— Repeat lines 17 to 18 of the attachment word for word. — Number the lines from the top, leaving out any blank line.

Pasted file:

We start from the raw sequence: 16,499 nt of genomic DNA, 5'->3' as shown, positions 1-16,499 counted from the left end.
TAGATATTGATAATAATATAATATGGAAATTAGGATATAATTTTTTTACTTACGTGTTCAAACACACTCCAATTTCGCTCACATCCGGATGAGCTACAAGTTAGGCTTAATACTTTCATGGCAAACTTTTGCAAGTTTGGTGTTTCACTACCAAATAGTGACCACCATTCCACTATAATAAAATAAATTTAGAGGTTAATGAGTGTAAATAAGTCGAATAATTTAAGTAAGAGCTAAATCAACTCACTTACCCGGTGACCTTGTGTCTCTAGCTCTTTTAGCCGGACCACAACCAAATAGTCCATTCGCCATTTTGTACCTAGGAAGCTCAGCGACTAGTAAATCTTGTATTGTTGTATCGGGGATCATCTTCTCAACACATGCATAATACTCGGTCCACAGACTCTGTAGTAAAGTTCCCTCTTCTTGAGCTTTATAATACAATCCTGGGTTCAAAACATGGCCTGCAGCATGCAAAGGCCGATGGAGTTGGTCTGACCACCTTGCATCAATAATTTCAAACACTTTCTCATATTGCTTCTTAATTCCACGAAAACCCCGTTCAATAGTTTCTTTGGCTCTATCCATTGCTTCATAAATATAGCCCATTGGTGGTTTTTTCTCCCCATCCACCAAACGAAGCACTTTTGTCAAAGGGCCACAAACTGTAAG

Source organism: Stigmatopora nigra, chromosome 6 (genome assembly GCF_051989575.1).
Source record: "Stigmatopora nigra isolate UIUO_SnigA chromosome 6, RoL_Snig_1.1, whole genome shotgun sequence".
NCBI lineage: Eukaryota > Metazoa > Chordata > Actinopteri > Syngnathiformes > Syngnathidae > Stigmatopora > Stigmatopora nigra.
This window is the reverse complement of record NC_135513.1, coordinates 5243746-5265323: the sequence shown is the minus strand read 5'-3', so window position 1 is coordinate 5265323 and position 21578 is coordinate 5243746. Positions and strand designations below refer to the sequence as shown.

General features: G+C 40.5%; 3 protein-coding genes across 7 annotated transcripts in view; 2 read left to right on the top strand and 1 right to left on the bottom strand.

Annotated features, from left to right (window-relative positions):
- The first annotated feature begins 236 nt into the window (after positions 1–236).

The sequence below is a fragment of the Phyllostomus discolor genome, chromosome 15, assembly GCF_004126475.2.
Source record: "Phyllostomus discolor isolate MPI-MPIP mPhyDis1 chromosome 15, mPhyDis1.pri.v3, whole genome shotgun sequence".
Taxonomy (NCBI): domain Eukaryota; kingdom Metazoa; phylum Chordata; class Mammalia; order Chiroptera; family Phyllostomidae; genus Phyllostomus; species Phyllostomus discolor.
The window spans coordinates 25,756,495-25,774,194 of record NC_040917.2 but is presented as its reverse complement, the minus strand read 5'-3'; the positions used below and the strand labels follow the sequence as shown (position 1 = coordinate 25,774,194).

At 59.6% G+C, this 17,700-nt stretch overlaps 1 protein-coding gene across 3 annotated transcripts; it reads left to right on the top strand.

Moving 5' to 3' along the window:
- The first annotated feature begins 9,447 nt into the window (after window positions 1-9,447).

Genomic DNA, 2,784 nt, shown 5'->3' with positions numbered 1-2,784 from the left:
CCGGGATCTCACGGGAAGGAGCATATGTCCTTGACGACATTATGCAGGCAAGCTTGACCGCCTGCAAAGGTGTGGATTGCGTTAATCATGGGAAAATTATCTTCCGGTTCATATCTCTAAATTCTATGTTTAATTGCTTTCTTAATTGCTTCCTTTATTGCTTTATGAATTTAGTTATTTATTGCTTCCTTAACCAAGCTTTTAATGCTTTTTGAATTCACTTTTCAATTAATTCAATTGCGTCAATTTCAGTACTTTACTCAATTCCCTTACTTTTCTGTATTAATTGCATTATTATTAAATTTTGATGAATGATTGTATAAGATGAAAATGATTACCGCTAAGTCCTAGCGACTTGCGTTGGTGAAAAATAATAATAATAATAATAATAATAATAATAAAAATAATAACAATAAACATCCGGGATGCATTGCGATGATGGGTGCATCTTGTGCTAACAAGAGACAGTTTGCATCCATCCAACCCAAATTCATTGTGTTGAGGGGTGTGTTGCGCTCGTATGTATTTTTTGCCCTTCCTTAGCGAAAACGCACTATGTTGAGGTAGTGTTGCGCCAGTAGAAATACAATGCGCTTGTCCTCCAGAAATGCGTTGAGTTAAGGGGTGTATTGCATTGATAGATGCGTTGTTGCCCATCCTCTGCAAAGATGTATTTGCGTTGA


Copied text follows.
Genomic DNA, 2,784 nt, shown 5'->3' with positions numbered 1-2,784 from the left:
CCGGGATCTCACGGGAAGGAGCATATGTCCTTGACGACATTATGCAGGCAAGCTTGACCGCCTGCAAAGGTGTGGATTGCGTTAATCATGGGAAAATTATCTTCCGGTTCATATCTCTAAATTCTATGTTTAATTGCTTTCTTAATTGCTTCCTTTATTGCTTTATGAATTTAGTTATTTATTGCTTCCTTAACCAAGCTTTTAATGCTTTTTGAATTCACTTTTCAATTAATTCAATTGCGTCAATTTCAGTACTTTACTCAATTCCCTTACTTTTCTGTATTAATTGCATTATTATTAAATTTTGATGAATGATTGTATAAGATGAAAATGATTACCGCTAAGTCCTAGCGACTTGCGTTGGTGAAAAATAATAATAATAATAATAATAATAATAATAAAAATAATAACAATAAACATCCGGGATGCATTGCGATGATGGGTGCATCTTGTGCTAACAAGAGACAGTTTGCATCCATCCAACCCAAATTCATTGTGTTGAGGGGTGTGTTGCGCTCGTATGTATTTTTTGCCCTTCCTTAGCGAAAACGCACTATGTTGAGGTAGTGTTGCGCCAGTAGAAATACAATGCGCTTGTCCTCCAGAAATGCGTTGAGTTAAGGGGTGTATTGCATTGATAGATGCGTTGTTGCCCATCCTCTGCAAAGATGTATTTGCGTTGA